Festa Italiana: An Authentic Italian Street Festival in Salt Lake City

Posted September 24, 2015 in
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Festa Italiana welcomed a staggering 10,000 people hoping to get a taste of authentic Italian food, entertainment and history. The inaugural festival took over the city block in front of the Rio Grande Depot on 300 South 400 West in Salt Lake City for a weekend in late September. Vendors lined the street selling food and art. A row of Fiats added to the Italian charm. The celebration of Italian food and culture was the innovation of the men’s chapter of the Italian Civic League. They’ve been working on Festa Italiana  for years, ironing out the details and securing sponsors.

 

Live music filled the air as my husband and I plotted our eating strategy. As a card-carrying member of the Women’s Chapter of the Italian Civic League, I am partial to all things Italian. As a food writer and descendant of Italian cooks, I’m especially interested in the culinary aspect of my Italian heritage. I’m happy to report that I ate a lot at Festa Italiana. And it was all delicious.

 

“We really wanted to bring an Italian-style street festival to Salt Lake that gave patrons a chance to try some REAL Italian food. Our intention wasn’t to have spaghetti and meatballs necessarily, but to give them a chance to try things our grandmothers made.,” says Dominic Fratto, president of the Men’s Chapter. Sole Mio, an Italian restuarant located in Sandy, presented quite the menu. What caught my husband’s eye was the arancini, which was the size of baby’s head. He jumped in line—eyes on the prize. A favorite Italian appetizer, arancini are deep fried rice balls filled with meat and cheese. I remember my grandma making them, but they were never this big! Stuffed with your choice of beef, ham or salmon, it was a filling dish for only $5. Perfectly crisp on the outside, and filled with cheesy meaty goodness inside.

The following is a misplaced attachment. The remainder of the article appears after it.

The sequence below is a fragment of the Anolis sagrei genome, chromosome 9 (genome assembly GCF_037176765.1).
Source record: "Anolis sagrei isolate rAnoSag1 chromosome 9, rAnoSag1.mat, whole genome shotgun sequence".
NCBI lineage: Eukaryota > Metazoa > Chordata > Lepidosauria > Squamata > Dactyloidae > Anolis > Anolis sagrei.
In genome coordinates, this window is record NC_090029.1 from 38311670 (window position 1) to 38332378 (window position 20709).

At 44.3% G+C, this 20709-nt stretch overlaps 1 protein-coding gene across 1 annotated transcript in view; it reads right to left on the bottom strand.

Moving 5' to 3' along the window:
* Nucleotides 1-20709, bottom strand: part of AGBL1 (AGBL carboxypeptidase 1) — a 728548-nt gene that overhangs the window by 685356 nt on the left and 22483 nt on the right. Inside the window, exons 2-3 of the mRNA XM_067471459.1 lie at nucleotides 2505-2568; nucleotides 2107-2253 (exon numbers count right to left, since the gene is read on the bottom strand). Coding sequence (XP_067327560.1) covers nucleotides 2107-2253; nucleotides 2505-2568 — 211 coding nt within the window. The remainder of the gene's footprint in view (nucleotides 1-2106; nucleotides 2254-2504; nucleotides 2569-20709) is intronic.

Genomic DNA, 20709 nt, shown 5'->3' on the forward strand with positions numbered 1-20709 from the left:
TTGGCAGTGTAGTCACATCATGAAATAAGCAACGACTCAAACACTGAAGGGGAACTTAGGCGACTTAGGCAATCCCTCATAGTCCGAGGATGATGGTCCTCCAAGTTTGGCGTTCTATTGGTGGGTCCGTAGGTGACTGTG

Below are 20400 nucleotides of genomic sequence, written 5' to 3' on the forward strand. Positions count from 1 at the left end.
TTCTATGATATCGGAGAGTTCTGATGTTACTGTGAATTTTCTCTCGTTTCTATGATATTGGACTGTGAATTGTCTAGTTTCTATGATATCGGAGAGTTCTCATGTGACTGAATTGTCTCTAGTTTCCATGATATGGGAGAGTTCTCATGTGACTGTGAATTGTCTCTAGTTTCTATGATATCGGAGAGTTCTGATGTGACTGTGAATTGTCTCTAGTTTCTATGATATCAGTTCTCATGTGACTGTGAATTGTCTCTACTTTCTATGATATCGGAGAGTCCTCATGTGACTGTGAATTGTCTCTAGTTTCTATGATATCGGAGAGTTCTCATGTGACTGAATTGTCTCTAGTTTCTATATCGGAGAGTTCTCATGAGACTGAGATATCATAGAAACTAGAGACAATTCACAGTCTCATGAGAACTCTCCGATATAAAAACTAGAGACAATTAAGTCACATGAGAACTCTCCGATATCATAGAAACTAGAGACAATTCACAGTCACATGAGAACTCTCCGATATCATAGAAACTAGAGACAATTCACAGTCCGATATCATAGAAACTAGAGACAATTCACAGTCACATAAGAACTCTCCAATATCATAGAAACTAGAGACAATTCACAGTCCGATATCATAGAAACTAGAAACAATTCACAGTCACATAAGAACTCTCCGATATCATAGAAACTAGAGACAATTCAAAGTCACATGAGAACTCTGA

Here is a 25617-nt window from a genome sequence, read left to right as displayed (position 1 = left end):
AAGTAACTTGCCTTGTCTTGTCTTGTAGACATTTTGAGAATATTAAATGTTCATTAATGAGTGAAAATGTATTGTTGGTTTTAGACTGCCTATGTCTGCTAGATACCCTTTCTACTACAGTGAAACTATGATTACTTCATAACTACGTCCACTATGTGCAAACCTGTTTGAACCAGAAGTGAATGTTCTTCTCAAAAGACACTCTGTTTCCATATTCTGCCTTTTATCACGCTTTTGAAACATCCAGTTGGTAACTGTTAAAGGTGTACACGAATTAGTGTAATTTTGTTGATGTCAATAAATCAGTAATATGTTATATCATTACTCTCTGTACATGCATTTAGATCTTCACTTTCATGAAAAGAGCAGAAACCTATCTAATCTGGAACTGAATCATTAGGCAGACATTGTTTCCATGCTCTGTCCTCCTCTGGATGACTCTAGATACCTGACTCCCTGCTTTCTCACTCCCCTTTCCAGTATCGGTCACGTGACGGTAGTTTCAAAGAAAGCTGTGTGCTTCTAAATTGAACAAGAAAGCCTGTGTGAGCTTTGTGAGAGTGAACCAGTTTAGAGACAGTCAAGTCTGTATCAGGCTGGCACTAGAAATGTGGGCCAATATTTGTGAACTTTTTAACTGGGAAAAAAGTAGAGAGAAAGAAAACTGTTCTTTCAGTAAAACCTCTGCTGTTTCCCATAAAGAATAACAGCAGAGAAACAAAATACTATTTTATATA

Festa ItalianaTony Caputo’s Market and Deli impressed with a display of Creminelli salami. This world-famous, locally produced Italian salami was included in a meat and cheese plate for $8. The Caputo’s booth was conveniently located by the wine. Well played, Caputo’s, well played. My husband and I purchased a plate to share as well as two glasses of Chianti and searched for a table. Luckily, we found a small table in the shade where we could enjoy the live music from the large stage set up directly in front of the Rio Grande Depot.

 

Per Noi Trattoria , a popular Italian restaurant located in the Avenues served gnocchi (delicous pasta-like dumplings) and other traditional dishes. Their line for food was epic, so it must have been good. Another favorite was Sweetaly Gelato, which was a refreshing treat on a hot day. “The food was amazing. The entire [Festa Italiana] festival was amazing!” exclaimed the Women’s Chapter president, Debbie Pienezza, who was at their booth selling sweets and shots of espresso. My husband wanted espresso and I wanted something sweet. The zeppole were only $5, and since I’d never tried it before, I was excited to sample this traditional Italian dessert. Three doughnut hole–looking pastries were covered in whipped cream and chocolate. Upon first bite, I realized that zeppole were so much better than doughnuts. They’re more like cream puffs—light and airy.

 

There was much more to do than to eat at Festa Italiana. There was a bocce ball tournament, a pasta eating contest (okay, that’s eating, but it’s competitive!) and the musical entertainment. One of the big draws was the free performance by Ricci Martin (no, not that Ricky Martin), legendary Italian crooner and Dean Martin’s son. “There was a real magical feeling when Ricci Martin was performing his father’s tunes and watching old footage of Dean lighting up the large stage screen,” says Fratto.

 

The two-day festival was an ideal sendoff to summer. I’m happy to say that the Italian Civic League organized a great party for Salt Lake City. “All in all, we couldn’t have asked for a better turnout,” says Fratto. “The amount of people who turned out on our first year really solidified the fact that Salt Lake City wanted this festival. We are already looking to make Festa Italiana bigger, better and more authentic next year!”